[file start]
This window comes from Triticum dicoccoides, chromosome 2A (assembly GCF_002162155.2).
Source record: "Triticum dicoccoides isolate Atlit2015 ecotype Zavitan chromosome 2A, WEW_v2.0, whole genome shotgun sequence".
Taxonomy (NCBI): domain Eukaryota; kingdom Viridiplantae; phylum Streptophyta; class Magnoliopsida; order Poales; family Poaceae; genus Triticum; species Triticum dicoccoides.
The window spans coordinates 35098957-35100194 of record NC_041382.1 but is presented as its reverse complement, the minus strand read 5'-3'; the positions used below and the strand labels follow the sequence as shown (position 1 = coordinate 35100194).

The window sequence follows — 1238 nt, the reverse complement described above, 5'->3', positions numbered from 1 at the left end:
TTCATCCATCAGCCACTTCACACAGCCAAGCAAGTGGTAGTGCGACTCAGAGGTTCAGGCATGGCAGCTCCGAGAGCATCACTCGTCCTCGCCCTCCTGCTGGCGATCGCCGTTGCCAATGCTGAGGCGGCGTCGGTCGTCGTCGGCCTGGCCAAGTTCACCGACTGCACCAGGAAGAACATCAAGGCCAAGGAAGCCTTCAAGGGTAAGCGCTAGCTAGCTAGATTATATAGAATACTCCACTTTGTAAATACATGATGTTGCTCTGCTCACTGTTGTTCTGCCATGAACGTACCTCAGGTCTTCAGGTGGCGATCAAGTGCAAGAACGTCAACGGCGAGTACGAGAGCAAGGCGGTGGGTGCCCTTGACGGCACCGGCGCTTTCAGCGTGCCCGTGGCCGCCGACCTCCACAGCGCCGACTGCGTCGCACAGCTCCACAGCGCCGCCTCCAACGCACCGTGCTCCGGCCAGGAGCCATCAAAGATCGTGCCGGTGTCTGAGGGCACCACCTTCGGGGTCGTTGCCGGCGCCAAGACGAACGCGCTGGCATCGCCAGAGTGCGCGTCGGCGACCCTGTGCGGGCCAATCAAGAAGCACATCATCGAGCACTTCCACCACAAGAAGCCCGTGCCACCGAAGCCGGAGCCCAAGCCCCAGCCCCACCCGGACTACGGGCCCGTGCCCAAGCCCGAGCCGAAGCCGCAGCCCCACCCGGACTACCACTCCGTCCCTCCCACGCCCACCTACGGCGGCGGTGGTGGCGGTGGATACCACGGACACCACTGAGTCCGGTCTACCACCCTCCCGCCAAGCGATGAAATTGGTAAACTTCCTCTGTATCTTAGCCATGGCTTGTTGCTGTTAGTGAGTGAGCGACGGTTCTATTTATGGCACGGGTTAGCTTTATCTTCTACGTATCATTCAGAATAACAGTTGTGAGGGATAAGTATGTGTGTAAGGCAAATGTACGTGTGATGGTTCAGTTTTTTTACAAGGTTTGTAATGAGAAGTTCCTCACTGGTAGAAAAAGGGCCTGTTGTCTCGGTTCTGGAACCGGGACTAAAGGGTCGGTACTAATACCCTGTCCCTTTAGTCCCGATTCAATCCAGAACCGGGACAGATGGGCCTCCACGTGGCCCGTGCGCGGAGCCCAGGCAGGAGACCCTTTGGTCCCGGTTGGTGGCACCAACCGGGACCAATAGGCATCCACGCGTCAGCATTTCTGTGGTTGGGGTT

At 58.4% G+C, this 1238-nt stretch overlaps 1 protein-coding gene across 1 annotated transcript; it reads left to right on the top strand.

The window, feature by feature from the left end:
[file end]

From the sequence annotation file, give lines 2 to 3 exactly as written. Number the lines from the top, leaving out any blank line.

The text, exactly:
Source record: "Triticum dicoccoides isolate Atlit2015 ecotype Zavitan chromosome 2A, WEW_v2.0, whole genome shotgun sequence".
Taxonomy (NCBI): domain Eukaryota; kingdom Viridiplantae; phylum Streptophyta; class Magnoliopsida; order Poales; family Poaceae; genus Triticum; species Triticum dicoccoides.